Last modified October 11, 2006 by Nik

pt V: Electric Gaia

From: Some Thoughts on the Relationship between Technology and Spirituality, by Michel Bauwens

At the creation of the Cosmos, divine consciousness ‘fell’ in a Nature that could not be conscious of itself. Then came life in its various formations, from unicellular, through plants to animals in their various guises, and finally to Man and Woman, uniquely self-conscious beings. Through humankind, Nature and the Cosmos can become conscious of itself. But this process of increasing consciousness is a slow process. Mankind itself moved from magical to mythical to rational consciousness; from tribal through national to planetary consciousness. For such a planetary vision to arise, the right tools are needed. Hence we can make a reading of history in which technology can be seen as a necessary adjunct to making such consciousness possible. True, it can be argued that there are Realised Beings who achieved such states of Universal Awareness, but the mass of the people clearly need help. Thus it can be argued that national consciousness could not be achieved without the printing press, and that real planetary consciousness will not be achievable without the creation of worldwide communication networks. Using a proto-marxist language we could say that only such a technological infrastructure would create the necessary material conditions for such a higher collective awareness to arise.
This process of universalisation started with print, extended itself through communication technologies such as the telegraph and the telephone, and through media such as radio and television. But only now do we have a medium that combines the characteristics of both personal and mass media, that extends every human’s senses and reach of consciousness to every corner of the world. Traditional mass media were still one-way, and so expensive that they could only be operated by the powers that be, while today the fully-bidirectional internet can be used as a communication and broadcasting tool by every connected individual. The internet can thus be seen as a tool to broaden our awareness even further and for the first time allow mankind to materialise the ‘noosphere’, i.e. the collective mental space where all our cultural exchanges take place. The internet will ultimately evolve to a World Brain, which contains all connected individual brains.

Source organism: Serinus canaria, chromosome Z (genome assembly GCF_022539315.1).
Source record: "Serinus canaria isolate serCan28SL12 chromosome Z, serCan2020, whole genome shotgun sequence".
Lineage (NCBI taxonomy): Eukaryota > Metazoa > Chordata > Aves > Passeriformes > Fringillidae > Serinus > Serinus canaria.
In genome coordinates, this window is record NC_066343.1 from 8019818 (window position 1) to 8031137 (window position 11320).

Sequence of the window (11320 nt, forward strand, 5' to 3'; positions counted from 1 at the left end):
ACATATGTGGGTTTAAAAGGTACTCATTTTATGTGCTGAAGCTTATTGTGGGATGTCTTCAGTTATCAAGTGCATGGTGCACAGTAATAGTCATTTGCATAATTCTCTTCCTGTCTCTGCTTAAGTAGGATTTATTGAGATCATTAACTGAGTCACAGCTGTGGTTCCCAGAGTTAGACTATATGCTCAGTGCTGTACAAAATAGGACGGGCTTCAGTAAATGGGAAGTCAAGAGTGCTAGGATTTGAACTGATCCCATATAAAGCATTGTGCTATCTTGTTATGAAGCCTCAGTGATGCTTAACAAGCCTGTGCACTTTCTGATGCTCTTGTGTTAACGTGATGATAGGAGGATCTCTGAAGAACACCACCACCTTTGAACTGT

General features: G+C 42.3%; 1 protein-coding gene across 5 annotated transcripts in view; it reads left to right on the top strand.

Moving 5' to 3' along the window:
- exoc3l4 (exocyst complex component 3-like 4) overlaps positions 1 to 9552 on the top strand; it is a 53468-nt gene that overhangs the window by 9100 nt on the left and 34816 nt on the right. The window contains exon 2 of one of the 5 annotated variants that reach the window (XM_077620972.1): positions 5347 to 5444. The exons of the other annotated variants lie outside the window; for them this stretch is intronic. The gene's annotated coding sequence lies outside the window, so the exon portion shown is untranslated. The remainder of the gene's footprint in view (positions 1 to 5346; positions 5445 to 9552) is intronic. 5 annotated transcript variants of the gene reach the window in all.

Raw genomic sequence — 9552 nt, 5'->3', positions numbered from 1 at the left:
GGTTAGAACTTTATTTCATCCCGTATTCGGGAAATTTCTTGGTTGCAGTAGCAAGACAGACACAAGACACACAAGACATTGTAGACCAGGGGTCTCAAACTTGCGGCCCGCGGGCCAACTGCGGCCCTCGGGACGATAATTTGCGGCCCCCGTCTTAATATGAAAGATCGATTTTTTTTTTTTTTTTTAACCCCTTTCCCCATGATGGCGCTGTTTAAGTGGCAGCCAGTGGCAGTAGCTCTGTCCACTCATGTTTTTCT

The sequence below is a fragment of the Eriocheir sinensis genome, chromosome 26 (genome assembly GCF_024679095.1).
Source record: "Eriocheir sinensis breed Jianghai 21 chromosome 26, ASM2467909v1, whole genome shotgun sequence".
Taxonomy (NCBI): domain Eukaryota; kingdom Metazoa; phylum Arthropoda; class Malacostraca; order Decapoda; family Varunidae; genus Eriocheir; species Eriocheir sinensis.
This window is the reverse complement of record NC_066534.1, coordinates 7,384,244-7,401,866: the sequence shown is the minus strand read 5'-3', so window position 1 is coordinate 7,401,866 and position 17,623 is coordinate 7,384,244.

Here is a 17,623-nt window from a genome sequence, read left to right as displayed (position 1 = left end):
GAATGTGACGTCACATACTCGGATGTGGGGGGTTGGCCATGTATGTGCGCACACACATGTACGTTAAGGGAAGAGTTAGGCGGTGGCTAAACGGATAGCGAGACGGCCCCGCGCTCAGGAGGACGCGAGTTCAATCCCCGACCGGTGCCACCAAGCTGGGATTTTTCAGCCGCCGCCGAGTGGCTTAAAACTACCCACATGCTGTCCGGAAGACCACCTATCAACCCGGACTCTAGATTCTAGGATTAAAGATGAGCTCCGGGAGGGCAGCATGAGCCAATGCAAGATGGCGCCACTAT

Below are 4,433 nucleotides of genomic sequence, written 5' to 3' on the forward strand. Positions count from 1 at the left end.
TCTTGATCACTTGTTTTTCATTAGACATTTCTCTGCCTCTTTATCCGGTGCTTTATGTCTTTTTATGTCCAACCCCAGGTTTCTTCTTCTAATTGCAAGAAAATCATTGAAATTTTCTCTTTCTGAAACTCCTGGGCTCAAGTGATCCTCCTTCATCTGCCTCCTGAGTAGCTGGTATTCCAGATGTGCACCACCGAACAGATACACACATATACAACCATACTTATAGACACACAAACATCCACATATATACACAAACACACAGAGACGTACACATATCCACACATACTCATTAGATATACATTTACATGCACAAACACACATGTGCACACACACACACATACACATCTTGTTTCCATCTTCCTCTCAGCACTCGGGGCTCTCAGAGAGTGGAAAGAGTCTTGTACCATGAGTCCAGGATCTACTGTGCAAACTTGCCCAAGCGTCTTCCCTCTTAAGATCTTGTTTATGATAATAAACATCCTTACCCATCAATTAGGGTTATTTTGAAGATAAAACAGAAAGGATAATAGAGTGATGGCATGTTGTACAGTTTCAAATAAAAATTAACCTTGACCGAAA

This at least is the interpretation of the Positive School. To this school belong philosophers as Hegel and spiritualists such as Teilhard de Chardin and today, Ken Wilber. Their optimism is shared by many other cyberspace settlers, and it helps explain the extraordinary amount of creative and optimistic cultural energy that is generated throughout the internet. Seen in that context, cyberspace is a very important civilisational project. It can be compared to the building of the Gothic Cathedrals that were built to the glory of God and that mobilised whole communities in the late Middle Ages. Similarly, cyberspace is the creation of a new parallel world. Next to the physical world, mankind is creating a virtual world, a ‘country of the mind’ , as John Perry Barlow calls it, or perhaps even a country of the Spirit? Whether such an interpretation is correct or not, at least it should be understood that cyberspace is seen by many as a utopian social and political project, and hence as a generator of utopian energy. (Michael Grosso sees a fusion of utopian dreams and the apocalyptic fears of the end of the millennium, and calls this fusion the ‘Technocalyps’).In an epoch where all political ‘isms’ have died, and in which the authoritarian religions are either moribund or being hijacked by reactionary social forces, cyberspace is seen as a home for freedom, a place where forms of equality can be achieved, and as a organisational tool for the creation of utopian virtual communities (in this sense, the internet’s virtual communities can be seen as a revival of pre-Marxist ‘utopian socialism’, which insisted that change could happen here and now by creating communities of men of goodwill who would operate according to new social rules). Cyberspace functions as an ideal projection screen for utopian hopes for a better world. In this context, it is not surprising that Cyberspace is also a domain for the activities of spiritual movements, especially those who share the positive evolutionary interpretation of history.

pt VI: Sacralising Cyberspace